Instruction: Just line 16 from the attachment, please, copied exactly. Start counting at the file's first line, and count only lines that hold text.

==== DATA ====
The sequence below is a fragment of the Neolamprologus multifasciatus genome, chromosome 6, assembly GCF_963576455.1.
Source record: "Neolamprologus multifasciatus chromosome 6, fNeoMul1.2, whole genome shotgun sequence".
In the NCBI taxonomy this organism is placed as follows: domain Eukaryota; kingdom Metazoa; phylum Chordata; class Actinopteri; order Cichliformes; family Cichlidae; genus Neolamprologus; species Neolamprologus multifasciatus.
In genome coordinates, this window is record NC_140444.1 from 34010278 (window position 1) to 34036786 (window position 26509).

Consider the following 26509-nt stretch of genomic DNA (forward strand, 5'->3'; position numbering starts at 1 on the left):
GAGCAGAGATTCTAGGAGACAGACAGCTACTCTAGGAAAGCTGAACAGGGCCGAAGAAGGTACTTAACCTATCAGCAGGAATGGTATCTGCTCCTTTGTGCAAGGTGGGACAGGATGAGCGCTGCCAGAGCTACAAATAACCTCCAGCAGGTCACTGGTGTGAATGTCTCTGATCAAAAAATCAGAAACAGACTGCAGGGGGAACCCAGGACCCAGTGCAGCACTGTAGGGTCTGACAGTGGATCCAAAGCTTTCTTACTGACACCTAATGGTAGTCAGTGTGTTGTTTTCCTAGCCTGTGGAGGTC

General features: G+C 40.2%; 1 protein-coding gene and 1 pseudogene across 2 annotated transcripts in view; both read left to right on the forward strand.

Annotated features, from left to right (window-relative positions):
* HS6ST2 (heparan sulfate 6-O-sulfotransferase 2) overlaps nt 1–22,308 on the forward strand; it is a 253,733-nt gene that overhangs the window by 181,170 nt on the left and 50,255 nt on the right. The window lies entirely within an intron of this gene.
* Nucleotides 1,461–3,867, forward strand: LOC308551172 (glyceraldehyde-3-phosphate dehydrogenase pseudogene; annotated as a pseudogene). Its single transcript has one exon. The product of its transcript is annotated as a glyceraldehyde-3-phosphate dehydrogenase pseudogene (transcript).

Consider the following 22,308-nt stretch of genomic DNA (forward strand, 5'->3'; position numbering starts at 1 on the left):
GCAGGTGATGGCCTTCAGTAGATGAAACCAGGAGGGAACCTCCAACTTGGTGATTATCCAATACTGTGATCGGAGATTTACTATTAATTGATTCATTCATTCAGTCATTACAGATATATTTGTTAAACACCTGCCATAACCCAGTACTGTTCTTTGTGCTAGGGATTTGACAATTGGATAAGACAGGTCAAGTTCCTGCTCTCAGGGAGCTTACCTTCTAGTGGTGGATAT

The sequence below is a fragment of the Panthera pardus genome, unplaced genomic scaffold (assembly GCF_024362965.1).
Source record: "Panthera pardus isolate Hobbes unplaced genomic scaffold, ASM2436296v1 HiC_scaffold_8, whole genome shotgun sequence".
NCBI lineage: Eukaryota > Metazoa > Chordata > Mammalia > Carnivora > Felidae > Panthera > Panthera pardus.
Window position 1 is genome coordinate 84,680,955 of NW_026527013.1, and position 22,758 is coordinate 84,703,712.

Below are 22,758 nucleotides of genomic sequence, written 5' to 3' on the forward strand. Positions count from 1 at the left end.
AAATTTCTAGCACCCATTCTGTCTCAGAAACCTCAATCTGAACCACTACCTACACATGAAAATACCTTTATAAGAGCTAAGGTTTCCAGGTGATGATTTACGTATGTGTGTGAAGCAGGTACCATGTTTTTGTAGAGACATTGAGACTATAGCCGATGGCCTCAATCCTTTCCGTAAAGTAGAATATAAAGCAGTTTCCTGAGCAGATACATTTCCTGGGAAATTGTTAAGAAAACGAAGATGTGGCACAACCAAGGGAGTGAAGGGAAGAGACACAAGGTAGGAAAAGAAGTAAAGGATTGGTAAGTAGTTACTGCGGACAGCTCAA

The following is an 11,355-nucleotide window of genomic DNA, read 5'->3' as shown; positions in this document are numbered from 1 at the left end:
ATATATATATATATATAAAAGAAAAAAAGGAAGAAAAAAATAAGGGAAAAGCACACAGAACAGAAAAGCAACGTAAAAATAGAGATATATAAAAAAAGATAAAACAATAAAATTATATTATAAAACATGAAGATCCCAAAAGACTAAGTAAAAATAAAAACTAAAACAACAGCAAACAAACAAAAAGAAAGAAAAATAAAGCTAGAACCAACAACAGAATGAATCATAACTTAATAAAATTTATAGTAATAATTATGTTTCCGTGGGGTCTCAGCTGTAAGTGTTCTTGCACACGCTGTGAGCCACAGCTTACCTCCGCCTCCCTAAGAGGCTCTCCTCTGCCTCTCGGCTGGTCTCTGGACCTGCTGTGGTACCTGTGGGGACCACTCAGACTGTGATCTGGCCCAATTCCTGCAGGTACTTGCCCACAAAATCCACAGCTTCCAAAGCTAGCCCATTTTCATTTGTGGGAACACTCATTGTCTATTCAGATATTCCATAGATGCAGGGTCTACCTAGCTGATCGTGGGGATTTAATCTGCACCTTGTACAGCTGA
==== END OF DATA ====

Window position 1 is genome coordinate 84,680,955 of NW_026527013.1, and position 22,758 is coordinate 84,703,712.